“When the law came and entered his conscience with power and light attending it, then he saw, such innumerable swarms of lusts in his heart, and these to be sinful, which he never saw and knew before: just as in a sunbeam we behold those numerous little bits of dust, which otherwise are indiscernible by us. Now the law is of such use, not only to discover the sinfulness of outward actions, but also of inward lusts and desires.”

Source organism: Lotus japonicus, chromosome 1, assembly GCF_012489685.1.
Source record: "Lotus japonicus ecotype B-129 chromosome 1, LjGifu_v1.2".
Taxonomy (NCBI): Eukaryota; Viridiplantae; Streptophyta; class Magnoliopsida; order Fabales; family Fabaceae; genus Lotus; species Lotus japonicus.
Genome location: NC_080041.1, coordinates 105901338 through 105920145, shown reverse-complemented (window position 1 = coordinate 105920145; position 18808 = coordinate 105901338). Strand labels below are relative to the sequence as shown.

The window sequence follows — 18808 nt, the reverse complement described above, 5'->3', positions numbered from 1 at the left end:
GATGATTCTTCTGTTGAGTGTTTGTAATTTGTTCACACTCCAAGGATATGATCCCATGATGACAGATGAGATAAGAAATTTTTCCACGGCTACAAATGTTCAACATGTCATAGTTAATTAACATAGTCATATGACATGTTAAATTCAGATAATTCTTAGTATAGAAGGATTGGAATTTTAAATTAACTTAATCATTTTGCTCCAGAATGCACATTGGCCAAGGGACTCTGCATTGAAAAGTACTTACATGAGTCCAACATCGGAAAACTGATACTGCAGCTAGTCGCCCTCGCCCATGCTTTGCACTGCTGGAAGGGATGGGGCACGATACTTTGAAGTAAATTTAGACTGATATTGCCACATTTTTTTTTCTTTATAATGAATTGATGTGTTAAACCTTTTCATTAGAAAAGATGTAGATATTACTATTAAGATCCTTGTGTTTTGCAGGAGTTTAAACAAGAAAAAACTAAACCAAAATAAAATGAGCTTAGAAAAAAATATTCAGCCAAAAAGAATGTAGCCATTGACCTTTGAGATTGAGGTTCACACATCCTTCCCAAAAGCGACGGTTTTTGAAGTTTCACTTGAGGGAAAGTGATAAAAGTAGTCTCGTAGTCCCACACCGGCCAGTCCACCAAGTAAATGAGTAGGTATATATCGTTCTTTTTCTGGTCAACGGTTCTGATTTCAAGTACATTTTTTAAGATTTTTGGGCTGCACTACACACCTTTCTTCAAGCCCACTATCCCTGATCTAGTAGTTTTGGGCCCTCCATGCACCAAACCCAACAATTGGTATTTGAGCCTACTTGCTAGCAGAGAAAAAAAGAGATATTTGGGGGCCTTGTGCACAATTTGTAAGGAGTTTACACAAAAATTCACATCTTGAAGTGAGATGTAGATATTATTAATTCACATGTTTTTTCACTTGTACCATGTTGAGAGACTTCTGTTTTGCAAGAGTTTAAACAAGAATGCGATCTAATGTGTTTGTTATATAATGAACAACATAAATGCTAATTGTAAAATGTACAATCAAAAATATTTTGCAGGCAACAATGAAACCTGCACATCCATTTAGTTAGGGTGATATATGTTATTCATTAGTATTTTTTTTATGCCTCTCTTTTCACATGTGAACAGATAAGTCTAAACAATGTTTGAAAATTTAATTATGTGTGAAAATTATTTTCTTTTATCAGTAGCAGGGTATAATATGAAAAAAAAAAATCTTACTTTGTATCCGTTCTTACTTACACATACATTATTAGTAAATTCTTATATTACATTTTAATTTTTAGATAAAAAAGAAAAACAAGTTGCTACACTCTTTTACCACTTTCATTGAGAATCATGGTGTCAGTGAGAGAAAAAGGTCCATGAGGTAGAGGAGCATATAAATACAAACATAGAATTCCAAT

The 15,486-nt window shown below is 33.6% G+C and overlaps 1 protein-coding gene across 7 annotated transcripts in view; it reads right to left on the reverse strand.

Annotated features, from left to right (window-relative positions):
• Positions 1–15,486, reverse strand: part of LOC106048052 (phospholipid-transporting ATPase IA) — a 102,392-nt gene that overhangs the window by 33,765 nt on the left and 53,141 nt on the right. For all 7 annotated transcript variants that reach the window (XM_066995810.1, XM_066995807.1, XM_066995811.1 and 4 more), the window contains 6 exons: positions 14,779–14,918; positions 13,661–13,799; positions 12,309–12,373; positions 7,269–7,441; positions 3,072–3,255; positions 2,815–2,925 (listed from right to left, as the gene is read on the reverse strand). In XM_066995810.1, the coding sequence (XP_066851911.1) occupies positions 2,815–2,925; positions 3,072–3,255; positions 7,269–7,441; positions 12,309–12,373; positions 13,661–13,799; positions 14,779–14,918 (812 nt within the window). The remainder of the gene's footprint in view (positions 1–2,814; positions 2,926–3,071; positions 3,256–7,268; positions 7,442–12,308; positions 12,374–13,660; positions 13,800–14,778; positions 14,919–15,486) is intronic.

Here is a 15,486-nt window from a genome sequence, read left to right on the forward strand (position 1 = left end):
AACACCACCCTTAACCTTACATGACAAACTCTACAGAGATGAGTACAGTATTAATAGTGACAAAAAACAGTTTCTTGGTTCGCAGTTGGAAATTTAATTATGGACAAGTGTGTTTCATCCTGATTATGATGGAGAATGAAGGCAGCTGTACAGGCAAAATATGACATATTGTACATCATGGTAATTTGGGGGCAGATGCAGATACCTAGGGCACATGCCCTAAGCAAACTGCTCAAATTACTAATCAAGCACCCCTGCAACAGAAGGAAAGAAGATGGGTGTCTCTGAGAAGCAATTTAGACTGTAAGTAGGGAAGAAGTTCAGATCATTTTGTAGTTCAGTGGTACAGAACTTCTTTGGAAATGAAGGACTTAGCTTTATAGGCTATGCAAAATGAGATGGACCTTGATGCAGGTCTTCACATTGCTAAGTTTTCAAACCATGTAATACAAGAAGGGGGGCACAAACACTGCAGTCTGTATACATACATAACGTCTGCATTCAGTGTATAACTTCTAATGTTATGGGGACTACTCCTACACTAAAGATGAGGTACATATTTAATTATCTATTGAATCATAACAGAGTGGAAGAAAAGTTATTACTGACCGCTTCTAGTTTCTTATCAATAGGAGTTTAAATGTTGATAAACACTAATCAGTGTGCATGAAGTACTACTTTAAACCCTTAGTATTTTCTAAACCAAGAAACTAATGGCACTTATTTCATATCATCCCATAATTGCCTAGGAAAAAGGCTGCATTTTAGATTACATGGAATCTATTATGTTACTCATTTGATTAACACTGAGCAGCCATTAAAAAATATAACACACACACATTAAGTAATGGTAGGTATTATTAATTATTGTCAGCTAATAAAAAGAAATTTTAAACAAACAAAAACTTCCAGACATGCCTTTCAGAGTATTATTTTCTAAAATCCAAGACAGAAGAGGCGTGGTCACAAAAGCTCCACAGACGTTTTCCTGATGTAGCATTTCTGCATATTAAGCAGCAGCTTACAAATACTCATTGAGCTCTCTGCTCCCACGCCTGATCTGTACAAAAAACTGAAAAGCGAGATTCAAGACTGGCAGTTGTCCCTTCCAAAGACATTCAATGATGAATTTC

Paul says in Galatians 3:19-2219 What purpose then does the law serve? It was added because of transgressions, till the Seed should come to whom the promise was made…For if there had been a law given which could have given life, truly righteousness would have been by the law. 22 But the Scripture has imprisoned all under sin, that the promise by faith in Jesus Christ might be given to those who believe. If your child doesn’t know that you don’t want them to do something, and they do it, do you really have a right to get angry with them? No. BUT—if you tell them, in no uncertain terms not to do something and they still do it—things change then, yeah? That’s the purpose of the Law—to tell us what God requires and what He condemns. 1st Timothy 1:8-108 But we know that the law is good if one uses it lawfully, 9 knowing this: that the law is not made for a righteous person, but for the lawless and insubordinate, for the ungodly and for sinners, for the unholy and profane, for murderers of fathers and murderers of mothers, for manslayers, 10 for fornicators, for sodomites, for kidnappers, for liars, for perjurers, and if there is any other thing that is contrary to sound doctrine. The Law shows us what sin really is. BUT, while we walk around in these bodies of flesh with a spirit that is dead to God, our mind and our spirit do not want to do the things of God. Romans 8:5-8-- 5 For those who live according to the flesh set their minds on the things of the flesh, but those who live according to the Spirit, the things of the Spirit. 6 For to be carnally minded is death, but to be spiritually minded is life and peace. 7 Because the carnal mind is enmity against God; for it is not subject to the law of God, nor indeed can be. 8 So then, those who are in the flesh cannot please God.